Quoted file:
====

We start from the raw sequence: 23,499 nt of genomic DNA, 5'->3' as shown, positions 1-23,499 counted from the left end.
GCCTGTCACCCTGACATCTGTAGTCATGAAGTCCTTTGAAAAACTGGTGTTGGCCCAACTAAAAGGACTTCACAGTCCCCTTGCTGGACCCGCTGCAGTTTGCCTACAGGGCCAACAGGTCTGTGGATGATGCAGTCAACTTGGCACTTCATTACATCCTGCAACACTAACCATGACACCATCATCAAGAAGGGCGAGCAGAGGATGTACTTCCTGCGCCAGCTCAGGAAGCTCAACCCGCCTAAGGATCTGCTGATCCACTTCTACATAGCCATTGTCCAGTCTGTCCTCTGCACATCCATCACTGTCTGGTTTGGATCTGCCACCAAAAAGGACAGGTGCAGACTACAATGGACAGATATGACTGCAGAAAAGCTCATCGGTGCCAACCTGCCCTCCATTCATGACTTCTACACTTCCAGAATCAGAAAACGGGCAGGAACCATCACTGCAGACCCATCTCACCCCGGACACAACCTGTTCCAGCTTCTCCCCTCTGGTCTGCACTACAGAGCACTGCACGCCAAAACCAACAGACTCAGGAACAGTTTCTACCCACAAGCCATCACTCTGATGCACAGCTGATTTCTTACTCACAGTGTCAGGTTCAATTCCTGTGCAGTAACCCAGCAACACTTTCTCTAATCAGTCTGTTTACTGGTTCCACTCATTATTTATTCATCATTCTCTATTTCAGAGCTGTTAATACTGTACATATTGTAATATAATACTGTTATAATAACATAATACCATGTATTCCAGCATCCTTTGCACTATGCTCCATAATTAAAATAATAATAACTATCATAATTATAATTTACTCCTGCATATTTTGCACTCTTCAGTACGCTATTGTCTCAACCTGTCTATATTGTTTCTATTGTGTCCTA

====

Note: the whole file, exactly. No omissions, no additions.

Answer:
We start from the raw sequence: 23,499 nt of genomic DNA, 5'->3' as shown, positions 1-23,499 counted from the left end.
GCCTGTCACCCTGACATCTGTAGTCATGAAGTCCTTTGAAAAACTGGTGTTGGCCCAACTAAAAGGACTTCACAGTCCCCTTGCTGGACCCGCTGCAGTTTGCCTACAGGGCCAACAGGTCTGTGGATGATGCAGTCAACTTGGCACTTCATTACATCCTGCAACACTAACCATGACACCATCATCAAGAAGGGCGAGCAGAGGATGTACTTCCTGCGCCAGCTCAGGAAGCTCAACCCGCCTAAGGATCTGCTGATCCACTTCTACATAGCCATTGTCCAGTCTGTCCTCTGCACATCCATCACTGTCTGGTTTGGATCTGCCACCAAAAAGGACAGGTGCAGACTACAATGGACAGATATGACTGCAGAAAAGCTCATCGGTGCCAACCTGCCCTCCATTCATGACTTCTACACTTCCAGAATCAGAAAACGGGCAGGAACCATCACTGCAGACCCATCTCACCCCGGACACAACCTGTTCCAGCTTCTCCCCTCTGGTCTGCACTACAGAGCACTGCACGCCAAAACCAACAGACTCAGGAACAGTTTCTACCCACAAGCCATCACTCTGATGCACAGCTGATTTCTTACTCACAGTGTCAGGTTCAATTCCTGTGCAGTAACCCAGCAACACTTTCTCTAATCAGTCTGTTTACTGGTTCCACTCATTATTTATTCATCATTCTCTATTTCAGAGCTGTTAATACTGTACATATTGTAATATAATACTGTTATAATAACATAATACCATGTATTCCAGCATCCTTTGCACTATGCTCCATAATTAAAATAATAATAACTATCATAATTATAATTTACTCCTGCATATTTTGCACTCTTCAGTACGCTATTGTCTCAACCTGTCTATATTGTTTCTATTGTGTCCTA